UNITED STATES DISTRICT COURT EASTERN DISTRICT OF CALIFORNIA
January 20, 2012
STEVEN TKAC, PLAINTIFF,
ARTHUR ANDERSON, ET AL., DEFENDANTS.
The opinion of the court was delivered by: Gary S. Austin United States Magistrate Judge
ORDER DENYING PLAINTIFF'S MOTION FOR RECONSIDERATION
Steven Tkac ("Plaintiff") is a state prisoner proceeding pro se in this civil rights action pursuant to 42 U.S.C. § 1983. On August 6, 2010, Plaintiff consented to the jurisdiction of a United States Magistrate Judge pursuant to 28 U.S.C. § 636(c)(1). (Doc. 8.) The case was dismissed on December 14, 2011, for failure to state a claim upon which relief may be granted under § 1983. (Doc. 15.) On January 18, 2012, Plaintiff filed a motion for reconsideration of the undersigned's order dismissing this action. (Doc. 17.)
II. MOTION FOR RECONSIDERATION
Rule 60(b)(6) allows the Court to relieve a party from an order for any reason that justifies relief. Rule 60(b)(6) "is to be used sparingly as an equitable remedy to prevent manifest injustice and is to be utilized only where extraordinary circumstances . . ." exist. Harvest v. Castro, 531 F.3d 737, 749 (9th Cir. 2008) (internal quotations marks and citation omitted). The moving party "must demonstrate both injury and circumstances beyond his control . . . ." Id. (internal quotation marks and citation omitted). In seeking reconsideration of an order, Local Rule 230(k) requires Plaintiff to show "what new or different facts or circumstances are claimed to exist which did not exist or were not shown upon such prior motion, or what other grounds exist for the motion." To succeed, a party must set forth facts or law of a strongly convincing nature to induce the court to reverse its prior decision. See Kern-Tulare Water Dist. v. City of Bakersfield, 634 F.Supp. 656, 665 (E.D. Cal. 1986), affirmed in part and reversed in part on other grounds, 828 F.2d 514 (9th Cir. 1987).
"A motion for reconsideration should not be granted, absent highly unusual circumstances, unless the district court is presented with newly discovered evidence, committed clear error, or if there is an intervening change in the controlling law," Marlyn Nutraceuticals, Inc. v. Mucos Pharma GmbH & Co., 571 F.3d 873, 880 (9th Cir. 2009) (internal quotations marks and citations omitted, and "[a] party seeking reconsideration must show more than a disagreement with the Court's decision, and recapitulation . . . " of that which was already considered by the Court in rendering its decision," U.S. v. Westlands Water Dist., 134 F.Supp.2d 1111, 1131 (E.D. Cal. 2001).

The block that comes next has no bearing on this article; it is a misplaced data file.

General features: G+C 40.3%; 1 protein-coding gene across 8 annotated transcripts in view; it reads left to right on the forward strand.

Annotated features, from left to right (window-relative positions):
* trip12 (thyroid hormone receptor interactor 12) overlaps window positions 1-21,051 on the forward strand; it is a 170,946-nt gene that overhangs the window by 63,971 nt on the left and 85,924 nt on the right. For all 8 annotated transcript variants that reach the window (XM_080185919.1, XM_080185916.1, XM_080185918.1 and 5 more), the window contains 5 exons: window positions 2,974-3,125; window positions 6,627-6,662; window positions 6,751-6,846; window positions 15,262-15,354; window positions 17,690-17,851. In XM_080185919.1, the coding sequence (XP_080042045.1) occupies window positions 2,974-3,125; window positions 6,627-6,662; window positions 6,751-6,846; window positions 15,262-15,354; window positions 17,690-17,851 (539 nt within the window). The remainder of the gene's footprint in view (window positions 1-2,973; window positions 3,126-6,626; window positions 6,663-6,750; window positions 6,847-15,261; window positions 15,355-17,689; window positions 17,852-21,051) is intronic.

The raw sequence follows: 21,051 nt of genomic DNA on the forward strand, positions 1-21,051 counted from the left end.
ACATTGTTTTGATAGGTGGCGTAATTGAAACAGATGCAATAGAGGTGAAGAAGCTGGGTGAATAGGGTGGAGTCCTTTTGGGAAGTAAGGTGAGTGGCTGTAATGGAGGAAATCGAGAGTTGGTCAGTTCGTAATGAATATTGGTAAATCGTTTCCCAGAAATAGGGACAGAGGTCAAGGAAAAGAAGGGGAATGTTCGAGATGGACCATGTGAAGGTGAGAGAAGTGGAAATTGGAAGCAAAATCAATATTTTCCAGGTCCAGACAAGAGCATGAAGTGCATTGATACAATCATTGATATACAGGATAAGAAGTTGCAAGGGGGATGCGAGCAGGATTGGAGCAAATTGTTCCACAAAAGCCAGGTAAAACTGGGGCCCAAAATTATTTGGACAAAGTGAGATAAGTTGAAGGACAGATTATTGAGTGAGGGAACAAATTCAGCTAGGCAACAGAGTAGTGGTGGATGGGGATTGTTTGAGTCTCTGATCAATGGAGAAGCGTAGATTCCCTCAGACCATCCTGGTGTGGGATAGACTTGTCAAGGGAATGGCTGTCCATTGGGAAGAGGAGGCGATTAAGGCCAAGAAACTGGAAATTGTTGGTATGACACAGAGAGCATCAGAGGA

Plaintiff argues that the court erred in determining that he failed to state claims under § 1983 for retaliation, due process, and denial of parole. With regard to his claim for retaliation, Plaintiff's basis for reconsideration is his disagreement with the Court's decision. Plaintiff has not shown that the court committed clear error, or presented any facts or law of a strongly convincing nature to induce the Court to reverse its prior decision.
With regard to his claims for violation of due process and denial of parole, Plaintiff argues that the Court erred in finding that Plaintiff may only seek relief through a petition for writ of habeas corpus. Plaintiff contends that he is not challenging the legality or duration of his custody, but rather the due process of his RVR hearing which resulted in the placement of a document in his file, which then affected the decision at his parole hearing. The Court has thoroughly reviewed Plaintiff's motion and finds no grounds for reconsideration. The Ninth Circuit held in Butterfield v. Bail, 120 F.3d 1023, 1024 (9th Cir. 1997), that "[f]ew things implicate the validity of continued confinement more directly than the allegedly improper denial of parole. This is true whether that denial is alleged to be improper based upon procedural defects in the parole hearing or upon allegations that parole was improperly denied on the merits." In Butterfield, as in the present case, the plaintiff alleged that defendants violated his due process rights by considering false information in his prison file to find him ineligible for parole. The appeals court held that the "[a]ppellant's civil claim for damages amount[ed] to a collateral attack on his denial of parole and subsequent incarceration," which is not permitted by Heck.*fn1 Here, as in Butterfield, Plaintiff fails to state a claim under §1983 for actions affecting the denial of parole, and his sole federal remedy is a writ of habeas corpus.
Based on the foregoing, IT IS HEREBY ORDERED that Plaintiff's motion for reconsideration, filed on January 18, 2012, is DENIED.
IT IS SO ORDERED.